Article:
The promise of high-quality video delivery to mobile devices continues to crystallize as Clearwire is officially launching its 4G service with Motorola in the Atlanta metro area today. It's the third official market launch (after Baltimore and Portland, OR), though Las Vegas was quietly kicked off a couple weeks ago. The company is calling Atlanta, with almost 3 million people spread over 1,200 square miles, "the largest Internet hot spot in the U.S." Clearwire still plans to roll out 80 U.S. markets reaching 120 million people by end of 2010.
The company's CLEAR WiMax service aims to deliver download speeds in the 4-6 Mbps range, bursting up to 15 Mbps. That range would put CLEAR on a par with broadband speeds most Americans receive now from their cable companies. Recall that Clearwire, started by the wireless entrepreneur Craig McCaw, is now backed by 3 of the largest cable operators, Comcast, Time Warner Cable and Bright House Networks, along with other investors Intel, Google and Sprint.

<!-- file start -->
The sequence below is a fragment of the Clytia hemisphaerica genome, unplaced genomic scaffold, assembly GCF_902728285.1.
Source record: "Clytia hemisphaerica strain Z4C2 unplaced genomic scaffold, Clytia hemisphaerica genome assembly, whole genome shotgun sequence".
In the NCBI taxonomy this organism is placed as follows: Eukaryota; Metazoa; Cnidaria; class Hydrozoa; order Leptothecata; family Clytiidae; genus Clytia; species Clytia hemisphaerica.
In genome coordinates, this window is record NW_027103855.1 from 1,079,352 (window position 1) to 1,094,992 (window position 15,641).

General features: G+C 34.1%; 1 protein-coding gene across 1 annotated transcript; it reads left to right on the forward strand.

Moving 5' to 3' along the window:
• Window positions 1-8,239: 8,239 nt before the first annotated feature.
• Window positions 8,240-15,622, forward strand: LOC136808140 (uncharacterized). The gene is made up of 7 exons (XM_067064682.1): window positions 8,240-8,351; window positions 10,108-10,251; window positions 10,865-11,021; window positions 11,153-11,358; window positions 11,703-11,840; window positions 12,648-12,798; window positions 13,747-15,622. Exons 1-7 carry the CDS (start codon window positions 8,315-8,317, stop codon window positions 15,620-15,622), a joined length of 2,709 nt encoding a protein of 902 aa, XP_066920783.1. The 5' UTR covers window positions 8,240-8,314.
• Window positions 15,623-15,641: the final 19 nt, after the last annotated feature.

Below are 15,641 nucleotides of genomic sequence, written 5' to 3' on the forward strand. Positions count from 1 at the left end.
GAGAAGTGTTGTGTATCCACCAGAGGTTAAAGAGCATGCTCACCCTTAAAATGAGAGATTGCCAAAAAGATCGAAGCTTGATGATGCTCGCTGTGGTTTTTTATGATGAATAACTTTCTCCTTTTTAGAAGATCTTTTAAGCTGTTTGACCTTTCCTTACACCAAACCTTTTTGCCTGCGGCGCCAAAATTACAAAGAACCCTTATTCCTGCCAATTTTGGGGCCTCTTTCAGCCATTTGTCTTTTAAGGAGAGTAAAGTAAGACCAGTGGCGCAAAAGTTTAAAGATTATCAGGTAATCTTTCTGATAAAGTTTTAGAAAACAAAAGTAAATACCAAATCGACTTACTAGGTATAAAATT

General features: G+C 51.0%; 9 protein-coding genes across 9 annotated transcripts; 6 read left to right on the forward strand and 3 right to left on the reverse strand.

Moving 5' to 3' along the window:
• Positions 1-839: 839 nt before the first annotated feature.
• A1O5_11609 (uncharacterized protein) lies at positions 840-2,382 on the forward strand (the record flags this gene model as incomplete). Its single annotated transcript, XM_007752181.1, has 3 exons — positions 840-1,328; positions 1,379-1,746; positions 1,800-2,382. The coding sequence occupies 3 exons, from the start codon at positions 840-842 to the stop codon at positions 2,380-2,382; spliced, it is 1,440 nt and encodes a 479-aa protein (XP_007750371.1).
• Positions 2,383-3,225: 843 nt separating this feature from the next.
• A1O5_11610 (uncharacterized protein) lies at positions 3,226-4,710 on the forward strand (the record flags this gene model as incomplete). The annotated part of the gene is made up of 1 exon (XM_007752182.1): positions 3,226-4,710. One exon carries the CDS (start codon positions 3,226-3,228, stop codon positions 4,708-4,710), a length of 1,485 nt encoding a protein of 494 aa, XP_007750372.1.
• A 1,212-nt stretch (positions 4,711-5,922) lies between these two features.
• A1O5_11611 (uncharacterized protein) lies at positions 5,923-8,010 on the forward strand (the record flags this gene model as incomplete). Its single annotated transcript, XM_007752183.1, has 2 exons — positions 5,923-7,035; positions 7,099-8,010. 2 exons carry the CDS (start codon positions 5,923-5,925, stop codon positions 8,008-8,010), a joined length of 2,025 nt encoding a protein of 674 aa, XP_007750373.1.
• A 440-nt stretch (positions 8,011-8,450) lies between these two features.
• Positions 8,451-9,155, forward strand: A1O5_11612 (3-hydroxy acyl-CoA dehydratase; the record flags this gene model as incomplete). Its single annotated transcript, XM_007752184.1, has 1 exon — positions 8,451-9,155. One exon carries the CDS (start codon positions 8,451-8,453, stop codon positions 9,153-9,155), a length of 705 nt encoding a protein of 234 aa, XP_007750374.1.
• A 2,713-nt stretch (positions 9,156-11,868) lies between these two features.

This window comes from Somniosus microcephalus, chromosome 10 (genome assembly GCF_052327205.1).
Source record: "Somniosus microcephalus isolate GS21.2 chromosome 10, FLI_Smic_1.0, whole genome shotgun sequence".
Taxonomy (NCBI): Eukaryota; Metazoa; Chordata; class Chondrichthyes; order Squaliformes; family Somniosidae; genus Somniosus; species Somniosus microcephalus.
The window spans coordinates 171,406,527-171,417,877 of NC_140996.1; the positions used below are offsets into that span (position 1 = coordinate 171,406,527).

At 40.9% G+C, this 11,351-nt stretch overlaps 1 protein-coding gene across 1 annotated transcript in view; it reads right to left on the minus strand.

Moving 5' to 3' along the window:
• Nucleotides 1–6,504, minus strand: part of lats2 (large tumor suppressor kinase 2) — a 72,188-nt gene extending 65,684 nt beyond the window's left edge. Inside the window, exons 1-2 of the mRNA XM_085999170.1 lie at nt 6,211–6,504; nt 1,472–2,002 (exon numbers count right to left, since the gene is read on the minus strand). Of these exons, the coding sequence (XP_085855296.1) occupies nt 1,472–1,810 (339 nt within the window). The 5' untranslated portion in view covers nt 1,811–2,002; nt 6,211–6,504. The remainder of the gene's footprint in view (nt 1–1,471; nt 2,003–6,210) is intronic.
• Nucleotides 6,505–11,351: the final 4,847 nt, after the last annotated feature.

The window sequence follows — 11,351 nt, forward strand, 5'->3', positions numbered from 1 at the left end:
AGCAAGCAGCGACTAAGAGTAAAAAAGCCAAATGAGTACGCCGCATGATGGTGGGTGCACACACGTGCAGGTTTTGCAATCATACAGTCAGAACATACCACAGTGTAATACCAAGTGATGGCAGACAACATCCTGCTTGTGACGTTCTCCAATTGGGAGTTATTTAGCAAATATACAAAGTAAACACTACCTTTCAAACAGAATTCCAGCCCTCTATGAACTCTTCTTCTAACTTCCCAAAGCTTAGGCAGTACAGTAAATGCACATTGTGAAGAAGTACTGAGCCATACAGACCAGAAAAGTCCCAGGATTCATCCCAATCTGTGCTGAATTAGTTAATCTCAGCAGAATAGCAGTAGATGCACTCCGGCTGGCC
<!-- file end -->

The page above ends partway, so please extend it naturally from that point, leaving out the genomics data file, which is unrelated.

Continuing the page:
Of course there are lots of applications that benefit from high-speed mobile delivery, but video is right at the top of the list. This was the context for last month's alliance announcement between Cisco and Clearwire, whereby Cisco would become the primary IP network infrastructure provider and also build 4G devices. Cisco has made no secret of the fact that IP-delivered video is the key growth driver for the company in the coming years. Its recent research projects that almost 64% of the world's mobile data traffic will be video by 2013, based on an annual growth rate of 150% for the next 5 years.
The proliferation of inexpensive smartphones, led by the iPhone, is creating a massive need for robust mobile broadband infrastructure that Clearwire and others are rushing to provide. Mobile video consumption will lag fixed broadband usage for some time to come, but all the elements are falling into place for it to grow rapidly.
What do you think? Post a comment now.
Categories: Mobile Video
As promised, each day this week I'm sharing one prediction for 2009, with each one getting progressively bolder as the week progresses (and yes, I'll concede - as a number of you privately pointed out to me - yesterday's forecast that the Syndicated Video Economy would grow in '09 was a pretty wimpy start). So moving out a little further on the limb, today's prediction #2 is that video delivered directly to mobile/wireless devices will take off in '09, finally.